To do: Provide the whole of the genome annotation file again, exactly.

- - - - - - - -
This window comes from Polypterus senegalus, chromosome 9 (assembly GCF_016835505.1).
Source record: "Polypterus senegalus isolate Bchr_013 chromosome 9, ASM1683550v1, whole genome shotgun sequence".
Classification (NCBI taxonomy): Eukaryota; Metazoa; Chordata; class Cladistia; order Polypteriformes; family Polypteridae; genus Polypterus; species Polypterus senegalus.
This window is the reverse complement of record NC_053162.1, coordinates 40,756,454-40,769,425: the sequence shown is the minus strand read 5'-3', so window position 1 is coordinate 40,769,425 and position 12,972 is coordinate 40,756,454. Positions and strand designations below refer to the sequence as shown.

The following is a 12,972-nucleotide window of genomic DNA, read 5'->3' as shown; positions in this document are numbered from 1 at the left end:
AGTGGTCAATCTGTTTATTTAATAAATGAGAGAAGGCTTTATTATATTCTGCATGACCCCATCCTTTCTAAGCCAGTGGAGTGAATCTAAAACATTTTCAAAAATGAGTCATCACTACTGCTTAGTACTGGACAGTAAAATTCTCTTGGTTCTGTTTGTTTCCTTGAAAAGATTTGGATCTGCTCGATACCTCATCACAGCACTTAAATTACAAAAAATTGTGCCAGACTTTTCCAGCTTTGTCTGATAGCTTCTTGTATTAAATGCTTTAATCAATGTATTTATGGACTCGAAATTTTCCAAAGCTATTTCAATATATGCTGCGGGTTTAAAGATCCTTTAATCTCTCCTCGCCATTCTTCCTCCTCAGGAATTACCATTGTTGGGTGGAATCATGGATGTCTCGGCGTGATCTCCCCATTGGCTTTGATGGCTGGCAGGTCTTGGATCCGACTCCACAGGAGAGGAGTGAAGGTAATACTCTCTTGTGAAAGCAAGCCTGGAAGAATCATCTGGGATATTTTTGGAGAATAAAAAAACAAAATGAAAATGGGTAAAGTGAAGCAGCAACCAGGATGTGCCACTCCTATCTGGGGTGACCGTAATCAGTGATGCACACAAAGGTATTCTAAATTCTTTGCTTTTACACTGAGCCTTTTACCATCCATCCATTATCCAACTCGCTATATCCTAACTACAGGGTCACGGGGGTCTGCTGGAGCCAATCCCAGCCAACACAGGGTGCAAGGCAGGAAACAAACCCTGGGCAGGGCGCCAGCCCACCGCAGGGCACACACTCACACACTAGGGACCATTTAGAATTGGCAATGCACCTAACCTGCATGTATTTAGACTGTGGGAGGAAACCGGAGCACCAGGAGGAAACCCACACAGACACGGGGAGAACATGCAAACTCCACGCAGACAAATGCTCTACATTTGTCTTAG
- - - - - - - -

This window comes from Polypterus senegalus, chromosome 9 (assembly GCF_016835505.1).
Source record: "Polypterus senegalus isolate Bchr_013 chromosome 9, ASM1683550v1, whole genome shotgun sequence".
Classification (NCBI taxonomy): Eukaryota; Metazoa; Chordata; class Cladistia; order Polypteriformes; family Polypteridae; genus Polypterus; species Polypterus senegalus.
This window is the reverse complement of record NC_053162.1, coordinates 40,756,454-40,769,425: the sequence shown is the minus strand read 5'-3', so window position 1 is coordinate 40,769,425 and position 12,972 is coordinate 40,756,454. Positions and strand designations below refer to the sequence as shown.

The following is a 12,972-nucleotide window of genomic DNA, read 5'->3' as shown; positions in this document are numbered from 1 at the left end:
AGTGGTCAATCTGTTTATTTAATAAATGAGAGAAGGCTTTATTATATTCTGCATGACCCCATCCTTTCTAAGCCAGTGGAGTGAATCTAAAACATTTTCAAAAATGAGTCATCACTACTGCTTAGTACTGGACAGTAAAATTCTCTTGGTTCTGTTTGTTTCCTTGAAAAGATTTGGATCTGCTCGATACCTCATCACAGCACTTAAATTACAAAAAATTGTGCCAGACTTTTCCAGCTTTGTCTGATAGCTTCTTGTATTAAATGCTTTAATCAATGTATTTATGGACTCGAAATTTTCCAAAGCTATTTCAATATATGCTGCGGGTTTAAAGATCCTTTAATCTCTCCTCGCCATTCTTCCTCCTCAGGAATTACCATTGTTGGGTGGAATCATGGATGTCTCGGCGTGATCTCCCCATTGGCTTTGATGGCTGGCAGGTCTTGGATCCGACTCCACAGGAGAGGAGTGAAGGTAATACTCTCTTGTGAAAGCAAGCCTGGAAGAATCATCTGGGATATTTTTGGAGAATAAAAAAACAAAATGAAAATGGGTAAAGTGAAGCAGCAACCAGGATGTGCCACTCCTATCTGGGGTGACCGTAATCAGTGATGCACACAAAGGTATTCTAAATTCTTTGCTTTTACACTGAGCCTTTTACCATCCATCCATTATCCAACTCGCTATATCCTAACTACAGGGTCACGGGGGTCTGCTGGAGCCAATCCCAGCCAACACAGGGTGCAAGGCAGGAAACAAACCCTGGGCAGGGCGCCAGCCCACCGCAGGGCACACACTCACACACTAGGGACCATTTAGAATTGGCAATGCACCTAACCTGCATGTATTTAGACTGTGGGAGGAAACCGGAGCACCAGGAGGAAACCCACACAGACACGGGGAGAACATGCAAACTCCACGCAGACAAATGCTCTACATTTGTCTTAG